The case, as a good lawyer must. Return he would not,
    Afraid, as he told his Club, that he might get shot.

    ...Yes, we may sit here today and judge the history in terms of right and wrongs... But what Cyril Radcliffe, inadvertently, did prove - to go back to where we started - History, like a river or wind, it has its own logic and direction (though as humans, we may call it amoral)....

    Earlier Posts in the Series:
    1. The Story of Junagadh
    2. The Foundations of "Nehruvian Socialism"
    3. A "Nation-in-Making"
    4. Legacy of "The Raj"
    5. India's 1st 5-Star Hotel

    The Third Side of the Partition Coin
    "The Partition" by W.H. Auden
    The Other Side of Silence
    Splitting the Difference
    Sanjhi Virasat

  • Saturday, January 20, 2007

    On Merit & Discrimination: Pygmalion in the Classroom

    In 1960s, Robert Rosenthal, currently a Professor of Psychology at Univ of California, along with and Lenore Jacobson had conducted a series interesting experiments about what a teacher - and his/her beliefs, hopes, biases and prejudices - can do to a student.

    The findings of their unsettling study finally got published as a book: The Pygmalion in the Classroom
    ...and have been replicated more than 350 times since then....

    The experimental design was simple:

    Randomly select a groups of students, and group of teachers. Tell the teachers that they are going to teach some of the brightest of the brains in the school.

    The Result: The students out-performed their batch, even though they had no "real" differentiating "merit".

    Rosenthal's studies were about the schools, so one issue that begged the questions:
    does this apply to higher education?

    Apparently, it does, as he shared the example of the juniors he teaches:

      "I ask them to define a research problem, search the literature, design an experiment and come in with results all in one semester. Now nobody can do all that in one semester. I can't do that in one semester, but these are juniors: they don't know it can't be done; so they all do it. They do amazing things."
    The reverse of this self-fulfilling prophesy was also true - i.e., if the teachers perceived students as below average, their perfomance was also below average...

    Some other later studies also identified the reasons for such perceptions (which are quite relevant to contemporary Indian acadmic environment) for such perceptions - and therefore, lower performance among students:

  • Sex. Lower expectations are often held for older girls--particularly in scientific and technical areas-- because of sex role stereotyping.

  • Sociao-Economic Status. Teachers sometimes hold lower expectations of students from lower SES backgrounds.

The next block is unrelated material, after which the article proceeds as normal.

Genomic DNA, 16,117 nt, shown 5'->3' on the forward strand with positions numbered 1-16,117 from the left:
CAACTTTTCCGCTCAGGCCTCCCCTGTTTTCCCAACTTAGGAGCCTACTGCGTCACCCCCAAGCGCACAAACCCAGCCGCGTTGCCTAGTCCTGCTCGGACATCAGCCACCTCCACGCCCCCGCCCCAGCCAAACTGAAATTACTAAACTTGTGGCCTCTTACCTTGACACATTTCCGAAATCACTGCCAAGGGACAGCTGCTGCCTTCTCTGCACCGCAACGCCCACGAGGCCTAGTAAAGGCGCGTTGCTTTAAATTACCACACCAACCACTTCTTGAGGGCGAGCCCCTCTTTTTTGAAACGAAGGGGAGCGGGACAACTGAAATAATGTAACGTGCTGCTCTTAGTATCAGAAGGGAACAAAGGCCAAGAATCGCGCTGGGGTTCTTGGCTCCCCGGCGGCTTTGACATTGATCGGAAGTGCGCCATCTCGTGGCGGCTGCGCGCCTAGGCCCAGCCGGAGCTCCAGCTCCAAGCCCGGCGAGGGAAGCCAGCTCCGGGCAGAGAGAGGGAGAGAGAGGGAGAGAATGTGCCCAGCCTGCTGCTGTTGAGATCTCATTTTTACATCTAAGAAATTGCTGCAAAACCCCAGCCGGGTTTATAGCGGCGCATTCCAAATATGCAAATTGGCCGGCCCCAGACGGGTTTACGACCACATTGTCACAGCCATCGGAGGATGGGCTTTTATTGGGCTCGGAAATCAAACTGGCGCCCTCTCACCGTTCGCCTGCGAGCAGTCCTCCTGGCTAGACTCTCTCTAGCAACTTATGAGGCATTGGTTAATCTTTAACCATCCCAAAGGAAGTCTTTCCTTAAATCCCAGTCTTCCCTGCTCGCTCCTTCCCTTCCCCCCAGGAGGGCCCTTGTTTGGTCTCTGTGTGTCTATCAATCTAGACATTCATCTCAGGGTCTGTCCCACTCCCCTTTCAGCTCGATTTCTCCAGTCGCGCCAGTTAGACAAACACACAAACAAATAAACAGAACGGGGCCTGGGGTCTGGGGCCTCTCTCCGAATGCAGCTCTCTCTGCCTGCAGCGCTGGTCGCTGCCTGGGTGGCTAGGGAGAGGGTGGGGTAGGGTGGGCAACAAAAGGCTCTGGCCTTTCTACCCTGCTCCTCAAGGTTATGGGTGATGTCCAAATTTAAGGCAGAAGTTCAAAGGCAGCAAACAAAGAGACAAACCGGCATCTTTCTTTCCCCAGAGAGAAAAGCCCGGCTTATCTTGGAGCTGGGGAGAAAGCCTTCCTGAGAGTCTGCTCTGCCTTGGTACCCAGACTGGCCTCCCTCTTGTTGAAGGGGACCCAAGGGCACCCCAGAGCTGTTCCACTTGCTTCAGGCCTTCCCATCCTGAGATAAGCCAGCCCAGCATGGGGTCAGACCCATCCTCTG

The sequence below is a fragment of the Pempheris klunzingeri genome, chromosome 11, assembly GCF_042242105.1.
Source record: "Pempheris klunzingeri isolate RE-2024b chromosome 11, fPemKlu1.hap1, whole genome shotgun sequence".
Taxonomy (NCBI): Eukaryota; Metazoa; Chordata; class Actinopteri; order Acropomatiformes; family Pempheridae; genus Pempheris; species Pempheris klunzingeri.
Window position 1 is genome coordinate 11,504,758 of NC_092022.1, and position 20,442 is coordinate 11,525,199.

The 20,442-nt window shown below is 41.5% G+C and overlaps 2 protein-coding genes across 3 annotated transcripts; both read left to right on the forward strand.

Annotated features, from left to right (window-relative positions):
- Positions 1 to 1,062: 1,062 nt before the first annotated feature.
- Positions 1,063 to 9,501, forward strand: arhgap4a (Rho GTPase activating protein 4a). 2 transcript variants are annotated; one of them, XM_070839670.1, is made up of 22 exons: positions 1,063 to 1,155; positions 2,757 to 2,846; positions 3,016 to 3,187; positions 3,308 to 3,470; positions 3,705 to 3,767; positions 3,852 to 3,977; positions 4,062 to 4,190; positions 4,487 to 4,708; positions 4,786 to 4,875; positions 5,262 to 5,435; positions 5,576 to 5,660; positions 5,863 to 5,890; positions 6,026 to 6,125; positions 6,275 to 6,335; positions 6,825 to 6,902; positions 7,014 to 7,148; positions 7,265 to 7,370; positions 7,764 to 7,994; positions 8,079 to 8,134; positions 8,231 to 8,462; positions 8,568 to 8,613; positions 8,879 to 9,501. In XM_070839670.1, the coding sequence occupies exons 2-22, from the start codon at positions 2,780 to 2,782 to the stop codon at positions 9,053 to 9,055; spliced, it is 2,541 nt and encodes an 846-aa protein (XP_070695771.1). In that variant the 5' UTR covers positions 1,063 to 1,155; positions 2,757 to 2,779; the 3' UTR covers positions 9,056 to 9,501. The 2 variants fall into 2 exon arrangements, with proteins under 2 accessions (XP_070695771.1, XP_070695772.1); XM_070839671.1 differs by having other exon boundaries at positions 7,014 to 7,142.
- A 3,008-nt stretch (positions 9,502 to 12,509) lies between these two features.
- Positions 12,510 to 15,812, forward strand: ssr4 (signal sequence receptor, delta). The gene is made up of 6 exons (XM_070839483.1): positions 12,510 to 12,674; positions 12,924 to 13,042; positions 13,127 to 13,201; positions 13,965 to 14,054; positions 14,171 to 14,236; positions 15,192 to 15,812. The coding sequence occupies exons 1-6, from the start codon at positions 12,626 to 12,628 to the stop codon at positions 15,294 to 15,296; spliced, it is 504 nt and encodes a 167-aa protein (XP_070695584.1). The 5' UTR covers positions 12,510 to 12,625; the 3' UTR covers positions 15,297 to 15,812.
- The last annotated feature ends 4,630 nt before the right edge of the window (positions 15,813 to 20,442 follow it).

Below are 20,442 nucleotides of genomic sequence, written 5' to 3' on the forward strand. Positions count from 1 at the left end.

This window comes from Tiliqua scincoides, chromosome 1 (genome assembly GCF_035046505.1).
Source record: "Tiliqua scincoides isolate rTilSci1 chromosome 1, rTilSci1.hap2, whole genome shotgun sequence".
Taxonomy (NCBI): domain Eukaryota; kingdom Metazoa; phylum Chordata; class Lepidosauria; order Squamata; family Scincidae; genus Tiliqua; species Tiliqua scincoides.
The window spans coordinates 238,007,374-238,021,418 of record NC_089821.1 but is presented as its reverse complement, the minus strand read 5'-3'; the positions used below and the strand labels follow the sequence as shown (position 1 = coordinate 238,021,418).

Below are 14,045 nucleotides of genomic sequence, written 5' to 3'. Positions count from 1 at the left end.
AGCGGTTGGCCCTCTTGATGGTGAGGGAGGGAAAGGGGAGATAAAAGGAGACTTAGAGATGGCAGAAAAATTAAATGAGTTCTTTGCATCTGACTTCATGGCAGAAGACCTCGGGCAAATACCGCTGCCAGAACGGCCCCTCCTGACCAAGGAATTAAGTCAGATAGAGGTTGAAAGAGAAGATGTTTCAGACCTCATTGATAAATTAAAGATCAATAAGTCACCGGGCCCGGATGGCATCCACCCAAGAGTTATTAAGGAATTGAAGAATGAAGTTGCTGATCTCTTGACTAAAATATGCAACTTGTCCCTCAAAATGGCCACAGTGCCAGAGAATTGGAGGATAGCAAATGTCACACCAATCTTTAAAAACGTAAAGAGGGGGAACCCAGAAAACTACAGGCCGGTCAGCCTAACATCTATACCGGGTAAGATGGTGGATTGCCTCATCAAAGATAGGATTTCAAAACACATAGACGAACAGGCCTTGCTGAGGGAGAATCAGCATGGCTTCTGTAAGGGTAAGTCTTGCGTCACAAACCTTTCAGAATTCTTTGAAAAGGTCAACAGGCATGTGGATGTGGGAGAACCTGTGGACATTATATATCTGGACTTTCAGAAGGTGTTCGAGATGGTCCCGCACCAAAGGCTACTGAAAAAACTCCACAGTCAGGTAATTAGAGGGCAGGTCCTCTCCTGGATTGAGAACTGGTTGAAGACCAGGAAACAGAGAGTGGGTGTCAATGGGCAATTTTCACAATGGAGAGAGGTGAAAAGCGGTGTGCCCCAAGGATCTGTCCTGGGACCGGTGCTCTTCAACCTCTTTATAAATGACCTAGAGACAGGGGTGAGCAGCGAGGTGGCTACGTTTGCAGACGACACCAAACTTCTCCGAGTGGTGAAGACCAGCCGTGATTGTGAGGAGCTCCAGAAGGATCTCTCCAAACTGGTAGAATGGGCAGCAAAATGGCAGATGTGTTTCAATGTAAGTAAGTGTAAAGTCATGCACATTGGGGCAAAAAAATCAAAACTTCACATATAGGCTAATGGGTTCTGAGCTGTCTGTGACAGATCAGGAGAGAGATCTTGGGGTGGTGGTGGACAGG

• Race/Ethnicity. Students from minority races or ethnic groups are sometimes viewed as less capable than Anglo students.

  • Type of School. Students from either inner city schools or rural schools are sometimes presumed to be less capable than students from suburban schools.

  • Appearance.The expense or style of students' clothes and students' grooming habits can influence teachers' expectations.

  • Oral Language Patterns. The presence of any nonstandard English speaking pattern can sometimes lead teachers to hold lower expectations.

  • Messiness/ Disorganisation. Students whose work areas or assignments are messy are sometimes perceived as having lower ability.

  • Readiness. Immaturity or lack of experience may be confused with learning ability, leading to inappropriately low expectations.

  • Halo Effect. Some teachers generalize from one characteristic a student may have, thereby making unfounded assumptions about the student's overall ability or behavior.

  • Seating Position. If students seat themselves at the sides or back of the classroom, some teachers perceive this as a sign of lower learning motivation and/or ability and treat students accordingly.

  • Negative Comments about Students. Teachers' expectations are sometimes influenced by the negative comments of other staff members.

  • Outdated Theories. Educational theories which stress the limitations of learners can lead to lowered expectations.

  • Tracking or Long-Term Ability Groups. Placement in "low" tracks or groups can cause students to be viewed as having less learning potential than they actually have.

    Rosenthal's book ends with a quote from GB Shaw's play "Pygmalion":

      ..."You see, really and truly, apart from the things anyone can pick up (the dressing and the proper way of speaking, and so on), the difference between a lady and a flower girl is not how she behaves, but how she's treated. I shall always be a flower girl to Professor Higgins, because he always treats me as a flower girl, and always will; but I know I can be a lady to you, because you always treat me as a lady, and always will."
    ...perhaps - as the so-called "issues" of reservations, quota and merit, etc. become increasingly a reality in India - Rosenthal's studies put the issue/choice in a nutshell:

    It all depends on....
    How do you treat Eliza Doolittle?
    ... As a "lady" or as a "flower girl"?!!!

    Rosenthal Lecture
    Expectations & Student Outcomes
    Pygmalion In The Classroom
    "Proper" English & Reservations-of-a-Different-Kind
    Quota/Reservations: More ""Reserved" than Others
  • Monday, January 15, 2007

    The Number Game... India's IT/ITES Exports

    India's IT-ITES/BPO exports, as everyone "knows" is booming.

    According to the statistics cited at the India Brand Equity Foundation (which quotes data from Reserve Bank of India (RBI), India's central bank, and IDC):

  • "India's sunshine sector - IT-ITeS - continues to chart double-digit growth and is expected to grow to US$ 53 billion by the end of calendar year 2008, says an IDC study. It will witness a compounded annual growth rate (CAGR) of 23.1 per cent till 2008..."
  • "The Indian IT-ITeS industry has recorded revenues of US$ 23.6 billion in FY 2005-06, as compared with export revenues of US$ 17.7 billion in FY 2004-05, a remarkable 33 per cent growth in exports."

    This is one industry that has been adding to India's exports by leaps-and-bounds - depending on the source, the figures range between 25%-to-50%/annum!!!